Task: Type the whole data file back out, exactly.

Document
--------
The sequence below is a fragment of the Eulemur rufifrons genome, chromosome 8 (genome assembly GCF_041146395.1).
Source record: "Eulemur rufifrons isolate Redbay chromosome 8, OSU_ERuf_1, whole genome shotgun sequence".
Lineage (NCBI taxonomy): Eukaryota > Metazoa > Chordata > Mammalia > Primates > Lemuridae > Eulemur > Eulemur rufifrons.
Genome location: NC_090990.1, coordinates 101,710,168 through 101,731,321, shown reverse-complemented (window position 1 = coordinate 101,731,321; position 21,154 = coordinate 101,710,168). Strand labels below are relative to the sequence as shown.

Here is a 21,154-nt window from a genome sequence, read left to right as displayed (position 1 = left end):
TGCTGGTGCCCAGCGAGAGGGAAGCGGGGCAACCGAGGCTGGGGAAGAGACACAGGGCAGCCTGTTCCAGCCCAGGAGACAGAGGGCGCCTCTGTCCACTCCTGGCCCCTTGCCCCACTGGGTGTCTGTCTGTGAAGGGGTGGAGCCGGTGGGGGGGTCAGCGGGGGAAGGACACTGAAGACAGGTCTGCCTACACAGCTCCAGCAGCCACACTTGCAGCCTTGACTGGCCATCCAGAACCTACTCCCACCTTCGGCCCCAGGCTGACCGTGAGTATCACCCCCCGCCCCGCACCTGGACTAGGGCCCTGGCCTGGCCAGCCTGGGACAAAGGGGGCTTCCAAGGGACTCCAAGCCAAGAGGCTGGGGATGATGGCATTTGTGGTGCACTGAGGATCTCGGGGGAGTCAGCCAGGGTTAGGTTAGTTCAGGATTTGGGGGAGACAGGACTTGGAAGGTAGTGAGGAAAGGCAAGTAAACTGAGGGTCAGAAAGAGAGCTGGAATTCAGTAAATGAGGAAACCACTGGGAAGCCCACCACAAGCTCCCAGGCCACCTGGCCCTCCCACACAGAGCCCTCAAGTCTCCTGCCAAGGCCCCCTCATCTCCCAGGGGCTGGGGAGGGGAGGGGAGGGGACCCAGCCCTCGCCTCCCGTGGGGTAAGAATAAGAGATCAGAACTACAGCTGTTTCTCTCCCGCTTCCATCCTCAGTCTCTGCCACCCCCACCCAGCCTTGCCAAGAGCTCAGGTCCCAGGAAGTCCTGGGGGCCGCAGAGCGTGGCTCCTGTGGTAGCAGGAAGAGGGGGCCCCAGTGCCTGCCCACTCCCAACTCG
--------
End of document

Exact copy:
The sequence below is a fragment of the Eulemur rufifrons genome, chromosome 8 (genome assembly GCF_041146395.1).
Source record: "Eulemur rufifrons isolate Redbay chromosome 8, OSU_ERuf_1, whole genome shotgun sequence".
Lineage (NCBI taxonomy): Eukaryota > Metazoa > Chordata > Mammalia > Primates > Lemuridae > Eulemur > Eulemur rufifrons.
Genome location: NC_090990.1, coordinates 101,710,168 through 101,731,321, shown reverse-complemented (window position 1 = coordinate 101,731,321; position 21,154 = coordinate 101,710,168). Strand labels below are relative to the sequence as shown.

Here is a 21,154-nt window from a genome sequence, read left to right as displayed (position 1 = left end):
TGCTGGTGCCCAGCGAGAGGGAAGCGGGGCAACCGAGGCTGGGGAAGAGACACAGGGCAGCCTGTTCCAGCCCAGGAGACAGAGGGCGCCTCTGTCCACTCCTGGCCCCTTGCCCCACTGGGTGTCTGTCTGTGAAGGGGTGGAGCCGGTGGGGGGGTCAGCGGGGGAAGGACACTGAAGACAGGTCTGCCTACACAGCTCCAGCAGCCACACTTGCAGCCTTGACTGGCCATCCAGAACCTACTCCCACCTTCGGCCCCAGGCTGACCGTGAGTATCACCCCCCGCCCCGCACCTGGACTAGGGCCCTGGCCTGGCCAGCCTGGGACAAAGGGGGCTTCCAAGGGACTCCAAGCCAAGAGGCTGGGGATGATGGCATTTGTGGTGCACTGAGGATCTCGGGGGAGTCAGCCAGGGTTAGGTTAGTTCAGGATTTGGGGGAGACAGGACTTGGAAGGTAGTGAGGAAAGGCAAGTAAACTGAGGGTCAGAAAGAGAGCTGGAATTCAGTAAATGAGGAAACCACTGGGAAGCCCACCACAAGCTCCCAGGCCACCTGGCCCTCCCACACAGAGCCCTCAAGTCTCCTGCCAAGGCCCCCTCATCTCCCAGGGGCTGGGGAGGGGAGGGGAGGGGACCCAGCCCTCGCCTCCCGTGGGGTAAGAATAAGAGATCAGAACTACAGCTGTTTCTCTCCCGCTTCCATCCTCAGTCTCTGCCACCCCCACCCAGCCTTGCCAAGAGCTCAGGTCCCAGGAAGTCCTGGGGGCCGCAGAGCGTGGCTCCTGTGGTAGCAGGAAGAGGGGGCCCCAGTGCCTGCCCACTCCCAACTCG